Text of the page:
How the Reopening Rally Could Reignite Parts of the Value Trade, According to Two Market Analysts


It's a big week for the value trade.

Cyclically oriented sectors including energy and financials bounced following news Monday of a 90% effective Covid-19 vaccine, calling into question whether growth stocks could finally take a backseat after its longstanding lead over value.

Growth stocks have outperformed value for years, not least because of its main driver: technology. Technology stocks make up 40% of the S&P 500 Growth index, tracked in part by the iShares S&P 500 Growth ETF (IVW).

Some 38% of that exposure is exclusively Big Tech, and when it comes to cyclical sectors, the growth index largely sets them aside, with just over 4% of its portfolio in financials and less than 1% in energy, according to Nick Colas, co-founder of DataTrek Research.

"That kind of weighting worked for the past couple of years, but if we're well and truly back into full-blown recovery mode, which I think we are, then you do want to look to the value side of the trade," he told CNBC's "ETF Edge" on Monday.

In the S&P 500 Value index, tracked by iShares' S&P 500 Value ETF (IVE), health care is more than 20% of the portfolio and financials are nearly 19%, Colas said.

"They should be good beneficiaries," he said. "Energy at 4% versus that less than 1 for growth also feels like a better way to be positioned. So it isn't so much that, quote, value is going to work, but that the sectors that are value sectors, low-[price-to-earnings] sectors, they should work."

Banks could see a particularly interesting path to recovery with low interest rates still very much in play, Colas said.

"I think of the banks in terms of just structural earnings power. How much can they improve over the course of the next couple of years? Because this year was obviously a disaster," Colas said.

One plus is that the banks "are the cheapest group in the S&P by an order of magnitude," trading at around 12 times earnings, the market analyst said.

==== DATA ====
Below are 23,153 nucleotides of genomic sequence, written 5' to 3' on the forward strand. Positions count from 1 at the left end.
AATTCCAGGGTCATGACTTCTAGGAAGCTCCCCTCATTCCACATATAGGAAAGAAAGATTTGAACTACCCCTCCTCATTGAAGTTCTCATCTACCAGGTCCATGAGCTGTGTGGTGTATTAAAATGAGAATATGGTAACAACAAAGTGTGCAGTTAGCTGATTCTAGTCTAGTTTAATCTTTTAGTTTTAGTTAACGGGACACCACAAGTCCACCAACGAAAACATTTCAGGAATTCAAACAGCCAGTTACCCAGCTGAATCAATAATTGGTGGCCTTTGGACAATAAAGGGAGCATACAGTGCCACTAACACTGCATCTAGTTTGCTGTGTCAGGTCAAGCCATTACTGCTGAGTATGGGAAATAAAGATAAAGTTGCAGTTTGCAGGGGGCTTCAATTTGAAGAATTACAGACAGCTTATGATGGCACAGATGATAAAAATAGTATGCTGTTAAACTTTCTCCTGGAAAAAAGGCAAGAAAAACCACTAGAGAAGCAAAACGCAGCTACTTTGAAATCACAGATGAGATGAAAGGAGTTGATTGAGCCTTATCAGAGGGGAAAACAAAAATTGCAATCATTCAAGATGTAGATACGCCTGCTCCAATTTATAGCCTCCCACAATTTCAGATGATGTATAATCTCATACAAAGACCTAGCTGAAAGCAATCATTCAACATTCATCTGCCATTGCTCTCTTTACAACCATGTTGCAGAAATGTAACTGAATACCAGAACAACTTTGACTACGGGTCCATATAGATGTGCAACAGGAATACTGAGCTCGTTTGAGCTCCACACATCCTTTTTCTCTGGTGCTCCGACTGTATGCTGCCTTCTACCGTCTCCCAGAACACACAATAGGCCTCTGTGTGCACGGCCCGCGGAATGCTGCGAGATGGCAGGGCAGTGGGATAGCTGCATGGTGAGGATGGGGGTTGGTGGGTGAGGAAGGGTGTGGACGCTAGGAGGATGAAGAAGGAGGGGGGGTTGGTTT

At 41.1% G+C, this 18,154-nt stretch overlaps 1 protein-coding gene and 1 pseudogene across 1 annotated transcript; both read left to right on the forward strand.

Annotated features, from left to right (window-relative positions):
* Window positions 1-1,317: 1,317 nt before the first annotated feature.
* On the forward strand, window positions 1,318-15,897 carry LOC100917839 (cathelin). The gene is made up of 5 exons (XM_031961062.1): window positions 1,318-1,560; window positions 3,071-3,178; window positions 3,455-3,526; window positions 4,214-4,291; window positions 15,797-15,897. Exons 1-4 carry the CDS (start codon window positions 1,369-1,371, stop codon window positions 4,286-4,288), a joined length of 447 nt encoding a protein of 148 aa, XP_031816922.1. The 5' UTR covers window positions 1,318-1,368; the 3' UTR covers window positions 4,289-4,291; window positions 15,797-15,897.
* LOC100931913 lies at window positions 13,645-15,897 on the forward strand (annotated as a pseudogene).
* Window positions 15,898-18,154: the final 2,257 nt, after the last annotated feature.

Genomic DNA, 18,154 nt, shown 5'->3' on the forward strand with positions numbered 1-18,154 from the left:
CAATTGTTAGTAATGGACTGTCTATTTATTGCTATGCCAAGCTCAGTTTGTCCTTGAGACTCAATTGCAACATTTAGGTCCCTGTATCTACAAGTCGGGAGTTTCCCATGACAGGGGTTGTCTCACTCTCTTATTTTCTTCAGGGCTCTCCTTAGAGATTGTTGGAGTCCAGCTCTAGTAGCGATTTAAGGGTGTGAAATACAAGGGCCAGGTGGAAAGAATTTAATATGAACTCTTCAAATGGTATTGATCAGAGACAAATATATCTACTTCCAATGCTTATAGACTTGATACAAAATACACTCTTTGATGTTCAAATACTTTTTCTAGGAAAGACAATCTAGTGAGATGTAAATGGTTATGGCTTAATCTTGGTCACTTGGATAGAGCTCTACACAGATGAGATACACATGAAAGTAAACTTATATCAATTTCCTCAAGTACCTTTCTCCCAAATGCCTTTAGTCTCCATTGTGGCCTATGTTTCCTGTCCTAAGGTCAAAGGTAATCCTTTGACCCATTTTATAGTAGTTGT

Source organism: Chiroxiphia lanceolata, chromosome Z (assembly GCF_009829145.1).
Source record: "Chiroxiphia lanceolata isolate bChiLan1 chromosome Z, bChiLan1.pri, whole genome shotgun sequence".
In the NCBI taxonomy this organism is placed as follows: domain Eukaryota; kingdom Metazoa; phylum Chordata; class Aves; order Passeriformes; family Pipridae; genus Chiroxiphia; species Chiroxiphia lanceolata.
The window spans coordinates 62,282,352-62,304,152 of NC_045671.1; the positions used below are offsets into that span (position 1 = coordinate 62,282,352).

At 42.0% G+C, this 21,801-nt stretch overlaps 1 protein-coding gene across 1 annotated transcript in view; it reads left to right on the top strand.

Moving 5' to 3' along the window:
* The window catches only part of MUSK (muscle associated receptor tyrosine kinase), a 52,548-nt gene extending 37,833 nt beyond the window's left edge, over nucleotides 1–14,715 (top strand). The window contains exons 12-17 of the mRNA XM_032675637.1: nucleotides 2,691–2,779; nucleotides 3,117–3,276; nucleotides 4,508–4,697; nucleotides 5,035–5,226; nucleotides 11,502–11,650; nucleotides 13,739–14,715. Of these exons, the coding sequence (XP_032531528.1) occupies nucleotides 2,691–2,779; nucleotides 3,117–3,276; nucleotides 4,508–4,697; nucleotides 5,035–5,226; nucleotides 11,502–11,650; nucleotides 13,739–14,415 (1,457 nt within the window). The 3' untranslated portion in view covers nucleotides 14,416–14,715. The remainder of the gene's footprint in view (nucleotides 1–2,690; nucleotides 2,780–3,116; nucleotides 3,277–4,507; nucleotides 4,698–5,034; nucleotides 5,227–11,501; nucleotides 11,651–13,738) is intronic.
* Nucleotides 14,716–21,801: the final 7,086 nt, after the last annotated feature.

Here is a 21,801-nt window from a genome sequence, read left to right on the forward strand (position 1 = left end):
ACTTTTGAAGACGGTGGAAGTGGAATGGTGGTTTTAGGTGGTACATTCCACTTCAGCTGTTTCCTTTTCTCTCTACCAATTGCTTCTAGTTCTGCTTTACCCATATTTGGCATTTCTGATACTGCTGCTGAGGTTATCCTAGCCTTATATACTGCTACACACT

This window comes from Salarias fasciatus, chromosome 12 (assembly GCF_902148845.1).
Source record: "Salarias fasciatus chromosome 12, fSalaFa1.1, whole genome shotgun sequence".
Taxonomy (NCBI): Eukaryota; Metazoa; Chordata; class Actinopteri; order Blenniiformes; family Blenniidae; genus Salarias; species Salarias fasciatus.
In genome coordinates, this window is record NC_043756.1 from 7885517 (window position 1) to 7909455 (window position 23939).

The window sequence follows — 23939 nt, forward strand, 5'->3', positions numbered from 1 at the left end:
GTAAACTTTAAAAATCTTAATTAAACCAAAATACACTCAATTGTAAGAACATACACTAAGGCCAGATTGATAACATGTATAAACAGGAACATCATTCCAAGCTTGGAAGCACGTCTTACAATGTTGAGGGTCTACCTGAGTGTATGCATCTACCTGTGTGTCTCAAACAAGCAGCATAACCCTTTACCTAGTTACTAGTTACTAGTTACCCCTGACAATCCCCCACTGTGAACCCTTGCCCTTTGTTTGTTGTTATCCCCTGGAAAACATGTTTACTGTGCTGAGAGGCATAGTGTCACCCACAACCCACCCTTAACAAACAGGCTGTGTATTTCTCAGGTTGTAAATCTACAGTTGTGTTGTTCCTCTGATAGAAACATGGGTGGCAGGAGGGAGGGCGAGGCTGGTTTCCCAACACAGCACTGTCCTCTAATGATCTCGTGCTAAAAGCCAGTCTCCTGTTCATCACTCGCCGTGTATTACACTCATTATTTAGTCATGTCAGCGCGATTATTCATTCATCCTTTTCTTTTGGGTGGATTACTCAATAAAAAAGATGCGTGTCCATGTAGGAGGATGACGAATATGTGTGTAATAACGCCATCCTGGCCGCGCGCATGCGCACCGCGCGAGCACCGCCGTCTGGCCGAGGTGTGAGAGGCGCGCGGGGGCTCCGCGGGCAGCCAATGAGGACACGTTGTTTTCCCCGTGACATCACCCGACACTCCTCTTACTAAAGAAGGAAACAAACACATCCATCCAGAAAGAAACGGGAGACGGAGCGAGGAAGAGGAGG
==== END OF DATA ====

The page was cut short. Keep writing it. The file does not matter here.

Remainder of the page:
"There is basically zero expectation of structurally improving earnings growth," he said. "And if you buy off on the idea of cyclical recovery, the financials should begin to take their place as a leadership group. It's been very problematic so far, as you know, but basically, my thought is if it's not now, then when? Because if we really do believe the vaccine plus stimulus is going to give us a better economy in 2021, financials should work. If they don't, something much deeper is wrong with them."

Matthew Bartolini, head of SPDR Americas Research at State Street Global Advisors, offered another perspective on the cyclical stocks' action this week.

"We've seen massive volume spikes in areas that are more cyclically oriented, like oil and gas exploration and production ... or banks," Bartolini said in the same "ETF Edge" interview.

He pointed to two of his firm's ETFs, the SPDR S&P Oil & Gas Exploration & Production ETF (XOP) and the SPDR S&P Bank ETF (KBE), up nearly 20.5% and 12% this week, respectively.

"Prior to [Monday], we actually saw a buildup of short interest, so, there could be a little bit of short-covering in those two segments," Bartolini said. "We're seeing this also within real estate and other sort of reopening type of trades that are also tied to some of the macro variables of higher oil, but also higher rates."

A quick look at the Russell 1000 on Monday helped Bartolini's theory. The top decile of the most-shorted stocks in the index were up around 6% in the day's trading, while the least-shorted names were up some 3.5%, he said.

"Some of this is hopes of higher growth, but also, some of it is just covering up some of those beaten-down areas that had been shorted going into this marketplace," Bartolini said.

The growth ETF, IVW, is down less than 1% for this week while the IVE value ETF is up more than 5%.


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